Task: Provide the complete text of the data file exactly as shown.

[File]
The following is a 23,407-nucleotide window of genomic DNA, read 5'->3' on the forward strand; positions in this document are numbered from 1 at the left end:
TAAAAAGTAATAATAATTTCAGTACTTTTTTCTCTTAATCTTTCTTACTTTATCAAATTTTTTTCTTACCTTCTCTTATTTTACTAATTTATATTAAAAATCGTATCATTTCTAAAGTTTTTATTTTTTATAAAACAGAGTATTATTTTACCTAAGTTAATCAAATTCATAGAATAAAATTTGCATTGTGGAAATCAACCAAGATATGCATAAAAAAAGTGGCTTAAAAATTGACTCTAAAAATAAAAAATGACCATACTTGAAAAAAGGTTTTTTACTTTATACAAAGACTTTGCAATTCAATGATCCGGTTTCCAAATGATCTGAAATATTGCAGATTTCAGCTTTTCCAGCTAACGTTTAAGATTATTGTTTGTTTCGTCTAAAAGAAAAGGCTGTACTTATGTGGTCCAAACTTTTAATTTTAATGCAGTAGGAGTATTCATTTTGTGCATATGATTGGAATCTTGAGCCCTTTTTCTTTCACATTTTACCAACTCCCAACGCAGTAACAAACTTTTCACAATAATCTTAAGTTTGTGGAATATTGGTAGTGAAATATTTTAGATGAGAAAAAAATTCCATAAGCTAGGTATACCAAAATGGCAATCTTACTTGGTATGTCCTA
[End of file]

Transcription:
The following is a 23,407-nucleotide window of genomic DNA, read 5'->3' on the forward strand; positions in this document are numbered from 1 at the left end:
TAAAAAGTAATAATAATTTCAGTACTTTTTTCTCTTAATCTTTCTTACTTTATCAAATTTTTTTCTTACCTTCTCTTATTTTACTAATTTATATTAAAAATCGTATCATTTCTAAAGTTTTTATTTTTTATAAAACAGAGTATTATTTTACCTAAGTTAATCAAATTCATAGAATAAAATTTGCATTGTGGAAATCAACCAAGATATGCATAAAAAAAGTGGCTTAAAAATTGACTCTAAAAATAAAAAATGACCATACTTGAAAAAAGGTTTTTTACTTTATACAAAGACTTTGCAATTCAATGATCCGGTTTCCAAATGATCTGAAATATTGCAGATTTCAGCTTTTCCAGCTAACGTTTAAGATTATTGTTTGTTTCGTCTAAAAGAAAAGGCTGTACTTATGTGGTCCAAACTTTTAATTTTAATGCAGTAGGAGTATTCATTTTGTGCATATGATTGGAATCTTGAGCCCTTTTTCTTTCACATTTTACCAACTCCCAACGCAGTAACAAACTTTTCACAATAATCTTAAGTTTGTGGAATATTGGTAGTGAAATATTTTAGATGAGAAAAAAATTCCATAAGCTAGGTATACCAAAATGGCAATCTTACTTGGTATGTCCTA